Rahees Ram Bisarha had to spend a lot extra on his younger brother’s wedding recently because the reception had to be shifted out of his village in Bundelkhand as no such ceremonial occasion was allowed there.
The reason is that the village was under the spell of ‘Parag’, a social custom that prohibits marriages in a village if any person there has committed a murder or been ‘guilty’ of cow slaughter.
Also, under the custom, if a member of a family has murdered someone or killed a cow, the family is ostracised. While the legal process against the accused continues, the elders, traditional panches of the village and nearby hamlets, gather to decide upon parallel punishment for the family of the accused.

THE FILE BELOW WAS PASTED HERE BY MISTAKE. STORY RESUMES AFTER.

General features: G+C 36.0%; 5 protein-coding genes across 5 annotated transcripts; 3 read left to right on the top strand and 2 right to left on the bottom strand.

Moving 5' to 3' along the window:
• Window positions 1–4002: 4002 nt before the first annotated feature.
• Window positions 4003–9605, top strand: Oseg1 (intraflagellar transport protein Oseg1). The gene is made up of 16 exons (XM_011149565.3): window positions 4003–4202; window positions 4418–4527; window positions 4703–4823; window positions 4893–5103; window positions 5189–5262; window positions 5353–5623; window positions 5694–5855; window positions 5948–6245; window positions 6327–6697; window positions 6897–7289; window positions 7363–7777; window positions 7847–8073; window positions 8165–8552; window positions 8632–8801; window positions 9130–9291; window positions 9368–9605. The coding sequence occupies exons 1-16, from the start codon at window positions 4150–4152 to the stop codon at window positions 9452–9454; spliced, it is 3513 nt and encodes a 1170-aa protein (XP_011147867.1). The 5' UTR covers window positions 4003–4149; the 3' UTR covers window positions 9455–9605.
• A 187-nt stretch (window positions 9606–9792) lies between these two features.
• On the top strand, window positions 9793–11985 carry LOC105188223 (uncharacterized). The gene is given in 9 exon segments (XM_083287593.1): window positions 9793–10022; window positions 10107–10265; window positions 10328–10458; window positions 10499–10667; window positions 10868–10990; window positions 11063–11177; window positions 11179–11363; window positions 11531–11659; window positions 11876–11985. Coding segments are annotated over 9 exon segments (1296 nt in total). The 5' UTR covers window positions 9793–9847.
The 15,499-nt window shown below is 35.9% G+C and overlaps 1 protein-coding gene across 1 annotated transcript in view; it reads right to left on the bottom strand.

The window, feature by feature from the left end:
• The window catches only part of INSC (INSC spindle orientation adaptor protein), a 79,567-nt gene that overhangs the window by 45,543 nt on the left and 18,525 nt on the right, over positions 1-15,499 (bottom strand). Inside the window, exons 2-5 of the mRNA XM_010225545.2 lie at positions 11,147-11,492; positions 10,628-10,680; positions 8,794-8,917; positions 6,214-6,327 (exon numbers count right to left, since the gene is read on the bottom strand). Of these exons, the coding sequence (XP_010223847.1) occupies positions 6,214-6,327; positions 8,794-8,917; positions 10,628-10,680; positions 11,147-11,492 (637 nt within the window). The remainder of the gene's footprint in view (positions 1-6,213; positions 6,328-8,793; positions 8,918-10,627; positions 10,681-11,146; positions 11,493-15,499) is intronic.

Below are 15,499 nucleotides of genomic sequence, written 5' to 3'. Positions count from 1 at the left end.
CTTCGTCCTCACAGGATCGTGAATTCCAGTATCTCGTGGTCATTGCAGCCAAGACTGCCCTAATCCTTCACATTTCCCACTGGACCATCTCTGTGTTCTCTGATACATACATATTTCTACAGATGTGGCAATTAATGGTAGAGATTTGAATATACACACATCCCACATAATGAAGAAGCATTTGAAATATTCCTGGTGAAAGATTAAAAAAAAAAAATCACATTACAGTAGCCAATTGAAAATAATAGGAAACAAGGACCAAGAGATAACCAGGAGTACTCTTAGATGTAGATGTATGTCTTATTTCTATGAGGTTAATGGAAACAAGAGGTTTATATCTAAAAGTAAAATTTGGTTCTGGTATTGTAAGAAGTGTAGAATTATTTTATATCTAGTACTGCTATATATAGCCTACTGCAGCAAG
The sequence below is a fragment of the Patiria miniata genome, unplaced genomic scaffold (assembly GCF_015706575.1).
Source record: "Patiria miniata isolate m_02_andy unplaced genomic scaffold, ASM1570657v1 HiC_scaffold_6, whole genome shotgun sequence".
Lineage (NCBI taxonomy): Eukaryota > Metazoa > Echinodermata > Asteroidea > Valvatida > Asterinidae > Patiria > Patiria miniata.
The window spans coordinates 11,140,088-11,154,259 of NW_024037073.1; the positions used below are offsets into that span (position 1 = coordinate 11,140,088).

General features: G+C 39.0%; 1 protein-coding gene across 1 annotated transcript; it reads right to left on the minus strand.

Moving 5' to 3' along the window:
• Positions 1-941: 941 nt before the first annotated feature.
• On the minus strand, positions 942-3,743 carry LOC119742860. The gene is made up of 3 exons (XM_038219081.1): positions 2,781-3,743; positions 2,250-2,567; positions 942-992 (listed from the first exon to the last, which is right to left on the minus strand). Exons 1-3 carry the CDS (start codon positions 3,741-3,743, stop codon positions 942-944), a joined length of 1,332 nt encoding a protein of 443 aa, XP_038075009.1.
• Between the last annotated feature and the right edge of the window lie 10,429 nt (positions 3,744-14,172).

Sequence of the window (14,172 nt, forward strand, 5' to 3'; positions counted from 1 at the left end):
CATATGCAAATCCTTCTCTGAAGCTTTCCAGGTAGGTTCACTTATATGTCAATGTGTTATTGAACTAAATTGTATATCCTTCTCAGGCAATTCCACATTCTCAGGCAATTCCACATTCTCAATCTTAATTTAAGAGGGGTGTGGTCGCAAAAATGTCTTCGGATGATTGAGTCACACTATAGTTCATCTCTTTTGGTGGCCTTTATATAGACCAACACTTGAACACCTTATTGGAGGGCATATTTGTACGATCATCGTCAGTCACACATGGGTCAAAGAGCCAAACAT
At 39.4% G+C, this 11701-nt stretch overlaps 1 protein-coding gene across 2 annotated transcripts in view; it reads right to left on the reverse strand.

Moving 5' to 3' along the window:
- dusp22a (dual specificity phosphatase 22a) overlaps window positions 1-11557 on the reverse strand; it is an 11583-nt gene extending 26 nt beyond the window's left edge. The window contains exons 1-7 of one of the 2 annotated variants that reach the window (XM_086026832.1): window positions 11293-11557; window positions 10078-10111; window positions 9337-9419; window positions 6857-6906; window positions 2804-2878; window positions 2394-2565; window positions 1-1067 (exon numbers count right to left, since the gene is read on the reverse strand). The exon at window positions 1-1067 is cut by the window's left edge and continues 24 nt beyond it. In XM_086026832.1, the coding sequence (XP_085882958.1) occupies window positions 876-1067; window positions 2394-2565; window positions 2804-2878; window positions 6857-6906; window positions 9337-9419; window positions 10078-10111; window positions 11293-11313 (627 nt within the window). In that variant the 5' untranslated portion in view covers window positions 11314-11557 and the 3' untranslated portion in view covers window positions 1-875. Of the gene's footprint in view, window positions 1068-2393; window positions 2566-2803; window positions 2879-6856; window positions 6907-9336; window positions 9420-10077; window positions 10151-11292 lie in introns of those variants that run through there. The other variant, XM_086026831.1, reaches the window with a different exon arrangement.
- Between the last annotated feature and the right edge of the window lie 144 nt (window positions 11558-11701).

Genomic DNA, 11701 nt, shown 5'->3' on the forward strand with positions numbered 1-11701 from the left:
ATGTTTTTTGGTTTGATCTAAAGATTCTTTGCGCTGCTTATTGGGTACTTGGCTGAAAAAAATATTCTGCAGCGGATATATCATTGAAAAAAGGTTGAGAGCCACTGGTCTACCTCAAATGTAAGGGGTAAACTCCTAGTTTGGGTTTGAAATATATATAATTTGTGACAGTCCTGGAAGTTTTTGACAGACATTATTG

The family is asked to conduct “tulsi-vivah” (a ritualistic marriage of the tulsi plant), take a dip in the Ganga and, most commonly, hold a community feast for the village. If the family fails to comply with the decision, Parag is extended to the village and weddings are banned until the accused’s family relents. This ban might continue for years. Talking to HT, local social worker Rajesh Tiwari said: “We are making efforts to create awareness against it.”
However, Kaushal Kishore Pathak, a local priest, said the prevalence of the custom was decreasing.